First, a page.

# Please clarify Voltage/Current relationship

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Thread Starter

#### levydee

Joined Oct 18, 2016
14
Good afternoon,

I am learning about basic electronics and attempting to establish a firm foundation of understanding on the basic principles involved. However I have run into a problem. Ohm's law is rather basic. V = IR. Great, no problem. But in the context of a transformer, how does that apply? From what I have read, if you step up the voltage, you lose current, if you step down the voltage, you increase the current. But according to Ohm's law, the only things that effect current is resistance and voltage.

Free power does not exist, so how do you determine voltage gain/Current loss and vice versa?

To clarify, if I have 10 volts on a circuit with 500 ohms resistance, my current is 20ma. If I step up the 10 volts to 50 volts(with 500 ohm resistance still), I magically get 100ma! Unfortunately that is not how it works.

Thank you.

#### BR-549

Joined Sep 22, 2013
4,938
Why does 100 ma. seem magical to you? Why was the 20 ma. NOT magical to you?

Ohm's law works for 50 volts just like it does for 10 volts.

#### Sinus23

Joined Sep 7, 2013
246
@BR-549 .OP is talking about transformers. Which is probably why he stated that 10V and 20mA stepped up to 50V at 100mA doesn't make sense. One is 200mW and the other is 5W. What I think is getting the thread starter confused is the 500 ohm resistance he used in his example in relations with transformers and Ohms law.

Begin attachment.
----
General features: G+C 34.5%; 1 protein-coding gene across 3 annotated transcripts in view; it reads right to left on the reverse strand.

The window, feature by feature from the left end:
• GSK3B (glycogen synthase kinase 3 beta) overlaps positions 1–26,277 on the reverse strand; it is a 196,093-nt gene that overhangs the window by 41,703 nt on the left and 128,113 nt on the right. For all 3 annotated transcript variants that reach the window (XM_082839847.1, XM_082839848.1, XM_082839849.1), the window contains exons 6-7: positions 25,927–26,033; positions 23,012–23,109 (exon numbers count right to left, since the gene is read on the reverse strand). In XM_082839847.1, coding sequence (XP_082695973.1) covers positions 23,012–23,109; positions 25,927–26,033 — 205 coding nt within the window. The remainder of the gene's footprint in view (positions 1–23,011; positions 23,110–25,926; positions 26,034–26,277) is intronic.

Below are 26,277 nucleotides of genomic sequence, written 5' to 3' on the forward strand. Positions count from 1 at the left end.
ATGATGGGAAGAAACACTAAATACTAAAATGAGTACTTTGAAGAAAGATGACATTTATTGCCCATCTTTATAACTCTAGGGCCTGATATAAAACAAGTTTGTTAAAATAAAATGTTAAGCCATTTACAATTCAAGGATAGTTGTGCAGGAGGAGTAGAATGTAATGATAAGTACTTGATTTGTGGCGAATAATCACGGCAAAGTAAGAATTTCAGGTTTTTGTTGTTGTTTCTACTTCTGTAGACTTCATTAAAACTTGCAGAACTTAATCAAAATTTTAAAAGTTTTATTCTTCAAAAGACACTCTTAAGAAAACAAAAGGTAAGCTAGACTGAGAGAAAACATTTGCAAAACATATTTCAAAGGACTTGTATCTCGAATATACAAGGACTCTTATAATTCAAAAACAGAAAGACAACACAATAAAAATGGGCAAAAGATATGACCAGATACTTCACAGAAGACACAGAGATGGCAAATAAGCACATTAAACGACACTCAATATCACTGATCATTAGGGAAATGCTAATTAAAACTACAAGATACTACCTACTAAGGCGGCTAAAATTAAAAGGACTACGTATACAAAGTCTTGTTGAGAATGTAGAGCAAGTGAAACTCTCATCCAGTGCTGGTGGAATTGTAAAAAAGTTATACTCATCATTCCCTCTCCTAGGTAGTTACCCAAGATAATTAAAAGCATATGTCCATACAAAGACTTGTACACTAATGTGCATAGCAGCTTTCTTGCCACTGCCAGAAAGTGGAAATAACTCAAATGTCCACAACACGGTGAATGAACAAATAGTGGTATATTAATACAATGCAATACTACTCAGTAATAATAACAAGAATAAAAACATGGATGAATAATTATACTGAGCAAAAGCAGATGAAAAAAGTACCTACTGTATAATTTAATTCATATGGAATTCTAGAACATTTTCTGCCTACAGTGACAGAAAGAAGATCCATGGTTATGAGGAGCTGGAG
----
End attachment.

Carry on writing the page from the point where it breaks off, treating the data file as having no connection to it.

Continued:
#### BR-549

Joined Sep 22, 2013
4,938
levydee................show us a schematic. Your question is not clear.

#### shteii01

Joined Feb 19, 2010
4,644
Consider a hill.

This hill has a gentle slope. You descent from the top of the hill to the bottom at a leisurely pace of 4 km/h.

What if the hill has a sharp slope. You are forced to descent fast in order to stay upright. You speed is 7 km/h.

What changed between the two hills? The slope. Is there magic?

Thread Starter

#### levydee

Joined Oct 18, 2016
14
Consider a hill.

This hill has a gentle slope. You descent from the top of the hill to the bottom at a leisurely pace of 4 km/h.

What if the hill has a sharp slope. You are forced to descent fast in order to stay upright. You speed is 7 km/h.

What changed between the two hills? The slope. Is there magic?
I guess I am missing a fundamental concept than. It is my understanding that you cannot create power from nothing. If I can theoretically step up(via transformer) an input voltage of 10v to 10000v, the power output must be the same correct? That means their has to be a drop in the current provided. So how do you measure the current when it is stepped up to 10000v as opposed to when it was only 10v?

#### shteii01

Joined Feb 19, 2010
4,644
I guess I am missing a fundamental concept than. It is my understanding that you cannot create power from nothing. If I can theoretically step up(via transformer) an input voltage of 10v to 10000v, the power output must be the same correct? That means their has to be a drop in the current provided. So how do you measure the current when it is stepped up to 10000v as opposed to when it was only 10v?
Um... Did you really had to bring up transformers? That goes into fields and fluxes and stuff! You really really REALLY don't want to go there.

Unless... you are trolling?

#### BR-549

Joined Sep 22, 2013
4,938
You are mis-understanding fundamentals. I still don't understand your question. Draw a picture.